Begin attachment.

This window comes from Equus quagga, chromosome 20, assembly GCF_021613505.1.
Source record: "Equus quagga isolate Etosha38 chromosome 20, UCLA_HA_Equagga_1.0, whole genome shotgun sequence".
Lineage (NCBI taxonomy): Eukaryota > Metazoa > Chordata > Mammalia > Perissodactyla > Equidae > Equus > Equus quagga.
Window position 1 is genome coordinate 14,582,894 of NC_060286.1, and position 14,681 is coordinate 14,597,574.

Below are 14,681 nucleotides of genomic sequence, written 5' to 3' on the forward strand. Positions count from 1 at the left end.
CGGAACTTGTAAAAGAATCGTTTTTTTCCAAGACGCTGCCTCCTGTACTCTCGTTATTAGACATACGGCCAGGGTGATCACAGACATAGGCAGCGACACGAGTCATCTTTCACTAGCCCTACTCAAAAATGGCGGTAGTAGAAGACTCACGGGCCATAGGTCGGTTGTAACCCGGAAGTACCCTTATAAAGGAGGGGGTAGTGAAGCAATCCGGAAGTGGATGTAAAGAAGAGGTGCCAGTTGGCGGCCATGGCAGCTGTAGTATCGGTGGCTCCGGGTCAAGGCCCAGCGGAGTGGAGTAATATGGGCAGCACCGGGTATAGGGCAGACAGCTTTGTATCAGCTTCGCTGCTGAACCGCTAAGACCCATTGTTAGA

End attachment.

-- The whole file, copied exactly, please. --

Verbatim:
This window comes from Equus quagga, chromosome 20, assembly GCF_021613505.1.
Source record: "Equus quagga isolate Etosha38 chromosome 20, UCLA_HA_Equagga_1.0, whole genome shotgun sequence".
Lineage (NCBI taxonomy): Eukaryota > Metazoa > Chordata > Mammalia > Perissodactyla > Equidae > Equus > Equus quagga.
Window position 1 is genome coordinate 14,582,894 of NC_060286.1, and position 14,681 is coordinate 14,597,574.

Below are 14,681 nucleotides of genomic sequence, written 5' to 3' on the forward strand. Positions count from 1 at the left end.
CGGAACTTGTAAAAGAATCGTTTTTTTCCAAGACGCTGCCTCCTGTACTCTCGTTATTAGACATACGGCCAGGGTGATCACAGACATAGGCAGCGACACGAGTCATCTTTCACTAGCCCTACTCAAAAATGGCGGTAGTAGAAGACTCACGGGCCATAGGTCGGTTGTAACCCGGAAGTACCCTTATAAAGGAGGGGGTAGTGAAGCAATCCGGAAGTGGATGTAAAGAAGAGGTGCCAGTTGGCGGCCATGGCAGCTGTAGTATCGGTGGCTCCGGGTCAAGGCCCAGCGGAGTGGAGTAATATGGGCAGCACCGGGTATAGGGCAGACAGCTTTGTATCAGCTTCGCTGCTGAACCGCTAAGACCCATTGTTAGA